As many of you know, I have been hard at work on a big First Amendment case to stop the Cali. Medical Board (and maybe soon other medical boards soon) from investigating physicians for their public criticism of the mainstream Covid narrative.
I happen to think that a physician has an unfettered right to express her opinion about matters of public health without the threat of professional discipline. While medical boards might have jurisdiction to oversee the standard of care for practicing medicine, they have no such authority over physicians who publically speak out against the standard of care or the government’s response to the pandemic.
As far as I can tell, there is not a single case in United States jurisprudence that has allowed a state health care board to discipline physicians for their public speech. And, there is seventy-five years of precedent which says that it is flat-out unconstitutional for a board, or any government agency to try to do so. We’ll see what Federal District Judge John A. Mendez says about it at the September 27th hearing.
There has been a lot of paperwork flying back and forth between the lawyers in the past few weeks in connection with this hearing. Our view is that the Board does not have the right to even investigate a physician for public speech, and as indicated, we have case law to back that up.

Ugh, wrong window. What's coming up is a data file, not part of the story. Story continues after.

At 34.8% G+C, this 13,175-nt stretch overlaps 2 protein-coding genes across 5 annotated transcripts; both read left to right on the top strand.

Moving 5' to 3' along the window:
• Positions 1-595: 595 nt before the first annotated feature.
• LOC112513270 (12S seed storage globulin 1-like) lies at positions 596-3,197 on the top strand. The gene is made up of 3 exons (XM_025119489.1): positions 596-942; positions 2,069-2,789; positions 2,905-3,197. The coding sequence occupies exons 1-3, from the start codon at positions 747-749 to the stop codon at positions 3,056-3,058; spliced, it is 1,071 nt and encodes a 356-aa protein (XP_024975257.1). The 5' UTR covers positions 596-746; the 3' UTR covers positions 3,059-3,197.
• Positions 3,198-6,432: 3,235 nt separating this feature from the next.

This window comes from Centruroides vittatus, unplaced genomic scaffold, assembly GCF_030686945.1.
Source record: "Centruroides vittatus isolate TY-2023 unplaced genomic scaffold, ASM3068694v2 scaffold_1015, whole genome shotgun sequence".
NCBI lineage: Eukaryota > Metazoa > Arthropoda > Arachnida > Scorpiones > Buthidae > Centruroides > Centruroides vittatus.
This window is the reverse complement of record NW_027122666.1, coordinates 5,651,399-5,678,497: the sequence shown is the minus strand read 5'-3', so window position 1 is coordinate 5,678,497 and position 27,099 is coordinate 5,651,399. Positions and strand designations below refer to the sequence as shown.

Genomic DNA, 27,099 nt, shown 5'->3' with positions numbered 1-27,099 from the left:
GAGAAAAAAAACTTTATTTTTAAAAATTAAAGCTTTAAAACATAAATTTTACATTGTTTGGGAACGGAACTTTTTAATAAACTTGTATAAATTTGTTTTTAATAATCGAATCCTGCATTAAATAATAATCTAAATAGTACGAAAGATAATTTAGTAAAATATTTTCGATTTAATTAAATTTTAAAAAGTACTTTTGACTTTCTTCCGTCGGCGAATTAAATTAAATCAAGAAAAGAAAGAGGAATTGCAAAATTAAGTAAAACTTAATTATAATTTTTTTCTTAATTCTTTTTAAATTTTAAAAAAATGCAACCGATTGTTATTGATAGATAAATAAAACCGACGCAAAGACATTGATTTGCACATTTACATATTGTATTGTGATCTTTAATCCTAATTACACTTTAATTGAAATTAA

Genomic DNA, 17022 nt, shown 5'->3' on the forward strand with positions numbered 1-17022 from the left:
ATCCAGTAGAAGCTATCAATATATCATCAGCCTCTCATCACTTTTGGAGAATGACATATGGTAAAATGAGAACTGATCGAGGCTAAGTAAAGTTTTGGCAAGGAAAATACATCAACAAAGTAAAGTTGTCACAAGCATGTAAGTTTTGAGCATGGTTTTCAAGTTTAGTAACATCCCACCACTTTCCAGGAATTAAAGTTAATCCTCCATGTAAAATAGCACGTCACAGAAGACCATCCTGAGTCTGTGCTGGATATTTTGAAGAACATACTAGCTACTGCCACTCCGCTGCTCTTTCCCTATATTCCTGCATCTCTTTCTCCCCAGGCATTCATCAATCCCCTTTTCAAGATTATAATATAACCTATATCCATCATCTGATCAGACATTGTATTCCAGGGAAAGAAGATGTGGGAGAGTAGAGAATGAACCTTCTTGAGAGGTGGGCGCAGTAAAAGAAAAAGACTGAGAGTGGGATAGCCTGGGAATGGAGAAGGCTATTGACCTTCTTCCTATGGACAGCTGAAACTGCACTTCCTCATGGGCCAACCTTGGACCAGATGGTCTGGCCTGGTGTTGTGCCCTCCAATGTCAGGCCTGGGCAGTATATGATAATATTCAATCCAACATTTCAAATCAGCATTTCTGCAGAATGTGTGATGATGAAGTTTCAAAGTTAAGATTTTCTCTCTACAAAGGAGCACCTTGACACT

However, the Board came up with a defense that frankly, I would not have thought of in a million years. It’s so diabolically clever that it takes my breath away. I doubt any of you will even believe it. You should be in awe and heartened that the Board has such geniuses running the show over there. Ready, here it is:
Human being employees at the Board do not start board investigations of complaints (or at least online complaints). It’s the Board’s computers that do it (just like the nefarious computers in the Terminator movies and Hal in 2001: A Space Odyssey). After an online complaint is filed, the computer spits out a form letter containing a summary of the complaint and demands that the physician answer the complaint on pain of possible disciplinary action. Since these letters are generated by the computer and its presumed deep digital analysis, humans at the board can’t be responsible for any of the alleged constitutional violations, because as everyone knows, you can’t sue a computer for constitutional violations. Do you think I’m kidding?
Here are the exact words of the Board official asserting this ingenious defense.
One part of the papers states that the letter sent to Dr. Mackenzie (the lead plaintiff in our case) commencing the investigation was just the Board “conducting a brief inquiry of sending Plaintiff an initial standard form letter that is typically generated when the MBC receives an online complaint to request a response … in order to determine if a referral of the matter to an investigative field office was necessary.”